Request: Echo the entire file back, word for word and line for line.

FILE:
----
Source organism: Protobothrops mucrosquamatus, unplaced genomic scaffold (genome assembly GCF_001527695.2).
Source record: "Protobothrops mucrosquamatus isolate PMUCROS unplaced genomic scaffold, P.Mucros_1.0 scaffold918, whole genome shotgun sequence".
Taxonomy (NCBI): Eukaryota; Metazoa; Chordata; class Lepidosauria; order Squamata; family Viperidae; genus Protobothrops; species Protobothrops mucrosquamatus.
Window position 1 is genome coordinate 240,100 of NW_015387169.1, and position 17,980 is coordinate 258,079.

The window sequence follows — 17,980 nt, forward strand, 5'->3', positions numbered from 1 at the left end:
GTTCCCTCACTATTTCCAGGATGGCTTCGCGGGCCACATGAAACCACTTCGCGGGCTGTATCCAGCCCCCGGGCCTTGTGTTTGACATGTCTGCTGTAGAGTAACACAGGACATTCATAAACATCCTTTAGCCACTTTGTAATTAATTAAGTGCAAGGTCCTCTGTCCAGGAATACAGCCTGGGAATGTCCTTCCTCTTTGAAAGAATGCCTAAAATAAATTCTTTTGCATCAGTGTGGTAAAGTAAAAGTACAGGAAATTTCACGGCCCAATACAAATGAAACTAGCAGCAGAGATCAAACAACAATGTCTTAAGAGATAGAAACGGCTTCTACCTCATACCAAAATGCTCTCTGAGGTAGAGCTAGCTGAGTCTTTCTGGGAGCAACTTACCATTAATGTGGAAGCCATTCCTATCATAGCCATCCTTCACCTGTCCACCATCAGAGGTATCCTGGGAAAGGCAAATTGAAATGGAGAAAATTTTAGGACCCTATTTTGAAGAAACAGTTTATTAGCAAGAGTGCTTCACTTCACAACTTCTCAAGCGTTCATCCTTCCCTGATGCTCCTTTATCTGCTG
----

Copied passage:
Source organism: Protobothrops mucrosquamatus, unplaced genomic scaffold (genome assembly GCF_001527695.2).
Source record: "Protobothrops mucrosquamatus isolate PMUCROS unplaced genomic scaffold, P.Mucros_1.0 scaffold918, whole genome shotgun sequence".
Taxonomy (NCBI): Eukaryota; Metazoa; Chordata; class Lepidosauria; order Squamata; family Viperidae; genus Protobothrops; species Protobothrops mucrosquamatus.
Window position 1 is genome coordinate 240,100 of NW_015387169.1, and position 17,980 is coordinate 258,079.

The window sequence follows — 17,980 nt, forward strand, 5'->3', positions numbered from 1 at the left end:
GTTCCCTCACTATTTCCAGGATGGCTTCGCGGGCCACATGAAACCACTTCGCGGGCTGTATCCAGCCCCCGGGCCTTGTGTTTGACATGTCTGCTGTAGAGTAACACAGGACATTCATAAACATCCTTTAGCCACTTTGTAATTAATTAAGTGCAAGGTCCTCTGTCCAGGAATACAGCCTGGGAATGTCCTTCCTCTTTGAAAGAATGCCTAAAATAAATTCTTTTGCATCAGTGTGGTAAAGTAAAAGTACAGGAAATTTCACGGCCCAATACAAATGAAACTAGCAGCAGAGATCAAACAACAATGTCTTAAGAGATAGAAACGGCTTCTACCTCATACCAAAATGCTCTCTGAGGTAGAGCTAGCTGAGTCTTTCTGGGAGCAACTTACCATTAATGTGGAAGCCATTCCTATCATAGCCATCCTTCACCTGTCCACCATCAGAGGTATCCTGGGAAAGGCAAATTGAAATGGAGAAAATTTTAGGACCCTATTTTGAAGAAACAGTTTATTAGCAAGAGTGCTTCACTTCACAACTTCTCAAGCGTTCATCCTTCCCTGATGCTCCTTTATCTGCTG